# A Simple Explanation of the Softmax Function

## What Softmax is, how it's used, and how to implement it in Python.

Softmax turns arbitrary real values into probabilities, which are often useful in Machine Learning. The math behind it is pretty simple: given some numbers,

1. Raise e (the mathematical constant) to the power of each of those numbers.
2. Sum up all the exponentials (powers of $e$). This result is the denominator.
3. Use each number’s exponential as its numerator.
4. $\text{Probability} = \frac{\text{Numerator}}{\text{Denominator}}$.

Written more fancily, Softmax performs the following transform on $n$ numbers $x_1 \ldots x_n$:

$s(x_i) = \frac{e^{x_i}}{\sum_{j=1}^n e^{x_j}}$

The outputs of the Softmax transform are always in the range $[0, 1]$ and add up to 1. Hence, they form a probability distribution.

## A Simple Example

Say we have the numbers -1, 0, 3, and 5. First, we calculate the denominator:

\begin{aligned} \text{Denominator} &= e^{-1} + e^0 + e^3 + e^5 \\ &= \boxed{169.87} \\ \end{aligned}

Then, we can calculate the numerators and probabilities:

$x$ Numerator ($e^x$) Probability ($\frac{e^x}{169.87}$)
-1 0.368 0.002
0 1 0.006
3 20.09 0.118
5 148.41 0.874

The bigger the $x$, the higher its probability. Also, notice that the probabilities all add up to 1, as mentioned before.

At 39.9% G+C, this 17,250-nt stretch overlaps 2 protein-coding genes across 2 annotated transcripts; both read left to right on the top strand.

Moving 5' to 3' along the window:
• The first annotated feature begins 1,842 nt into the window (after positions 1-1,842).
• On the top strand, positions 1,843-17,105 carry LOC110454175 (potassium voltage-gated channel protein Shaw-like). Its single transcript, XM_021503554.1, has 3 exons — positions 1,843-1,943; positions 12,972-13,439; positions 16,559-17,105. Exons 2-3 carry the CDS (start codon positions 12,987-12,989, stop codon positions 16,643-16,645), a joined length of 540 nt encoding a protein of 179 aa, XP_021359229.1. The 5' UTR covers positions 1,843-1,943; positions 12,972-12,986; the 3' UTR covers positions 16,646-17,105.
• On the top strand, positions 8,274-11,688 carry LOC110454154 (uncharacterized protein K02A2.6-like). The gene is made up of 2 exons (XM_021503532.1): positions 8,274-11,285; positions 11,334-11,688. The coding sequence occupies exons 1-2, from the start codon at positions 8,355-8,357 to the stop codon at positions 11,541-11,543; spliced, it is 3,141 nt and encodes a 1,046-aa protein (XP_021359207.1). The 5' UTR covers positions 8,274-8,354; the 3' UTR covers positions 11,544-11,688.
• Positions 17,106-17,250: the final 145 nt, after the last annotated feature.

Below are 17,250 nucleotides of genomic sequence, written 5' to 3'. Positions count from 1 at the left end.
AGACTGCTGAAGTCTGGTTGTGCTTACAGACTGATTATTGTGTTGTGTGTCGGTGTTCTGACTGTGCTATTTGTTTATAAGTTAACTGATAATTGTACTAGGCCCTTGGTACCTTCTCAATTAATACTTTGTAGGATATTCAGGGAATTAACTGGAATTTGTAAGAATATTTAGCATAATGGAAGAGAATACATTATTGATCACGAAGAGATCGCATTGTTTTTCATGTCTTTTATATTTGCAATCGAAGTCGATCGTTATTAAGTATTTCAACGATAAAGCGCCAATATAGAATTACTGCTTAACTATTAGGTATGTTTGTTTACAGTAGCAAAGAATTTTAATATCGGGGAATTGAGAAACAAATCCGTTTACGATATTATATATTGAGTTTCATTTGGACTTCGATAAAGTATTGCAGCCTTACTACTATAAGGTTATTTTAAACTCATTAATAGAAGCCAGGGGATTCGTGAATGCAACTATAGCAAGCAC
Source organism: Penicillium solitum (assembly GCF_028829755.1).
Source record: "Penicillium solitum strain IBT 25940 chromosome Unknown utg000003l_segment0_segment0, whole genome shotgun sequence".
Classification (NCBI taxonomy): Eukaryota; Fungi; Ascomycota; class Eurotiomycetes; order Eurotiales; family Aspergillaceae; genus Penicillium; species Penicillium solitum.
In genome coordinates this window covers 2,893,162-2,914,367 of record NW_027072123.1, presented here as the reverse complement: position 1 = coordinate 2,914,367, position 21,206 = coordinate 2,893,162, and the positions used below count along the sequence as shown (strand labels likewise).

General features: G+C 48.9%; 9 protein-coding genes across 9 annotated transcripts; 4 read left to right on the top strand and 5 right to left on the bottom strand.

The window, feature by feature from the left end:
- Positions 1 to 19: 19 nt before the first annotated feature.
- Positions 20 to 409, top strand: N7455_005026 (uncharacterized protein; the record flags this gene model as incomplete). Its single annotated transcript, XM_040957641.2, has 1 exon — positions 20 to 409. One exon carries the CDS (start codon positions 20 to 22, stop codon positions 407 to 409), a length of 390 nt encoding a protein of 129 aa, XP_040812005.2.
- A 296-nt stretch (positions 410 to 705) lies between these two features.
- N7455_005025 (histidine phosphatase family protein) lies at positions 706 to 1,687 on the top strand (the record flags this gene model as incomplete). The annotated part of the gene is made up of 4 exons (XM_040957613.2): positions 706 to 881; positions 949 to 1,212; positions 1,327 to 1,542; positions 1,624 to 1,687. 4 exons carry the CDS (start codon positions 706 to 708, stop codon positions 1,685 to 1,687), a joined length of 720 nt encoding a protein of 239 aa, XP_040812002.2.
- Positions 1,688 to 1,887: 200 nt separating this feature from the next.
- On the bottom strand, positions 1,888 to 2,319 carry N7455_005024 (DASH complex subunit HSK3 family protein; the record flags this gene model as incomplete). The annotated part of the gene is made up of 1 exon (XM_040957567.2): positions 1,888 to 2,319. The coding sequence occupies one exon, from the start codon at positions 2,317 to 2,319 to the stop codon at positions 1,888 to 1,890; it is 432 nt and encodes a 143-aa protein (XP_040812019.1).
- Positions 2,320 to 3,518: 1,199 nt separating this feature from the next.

## Implementing Softmax in Python

Using numpy makes this super easy:

import numpy as np

def softmax(xs):
return np.exp(xs) / sum(np.exp(xs))

xs = np.array([-1, 0, 3, 5])
print(softmax(xs)) # [0.0021657, 0.00588697, 0.11824302, 0.87370431]

## Why is Softmax useful?

Imagine building a Neural Network to answer the question: Is this picture of a dog or a cat?

A common design for this neural network would have it output 2 real numbers, one representing dog and the other cat, and apply Softmax on these values. For example, let’s say the network outputs $[-1, 2]$:

Animal $x$ $e^x$ Probability
Dog -1 0.368 0.047
Cat 2 7.39 0.953

This means our network is 95.3% confident that the picture is of a cat. Softmax lets us answer classification questions with probabilities, which are more useful than simpler answers (e.g. binary yes/no).

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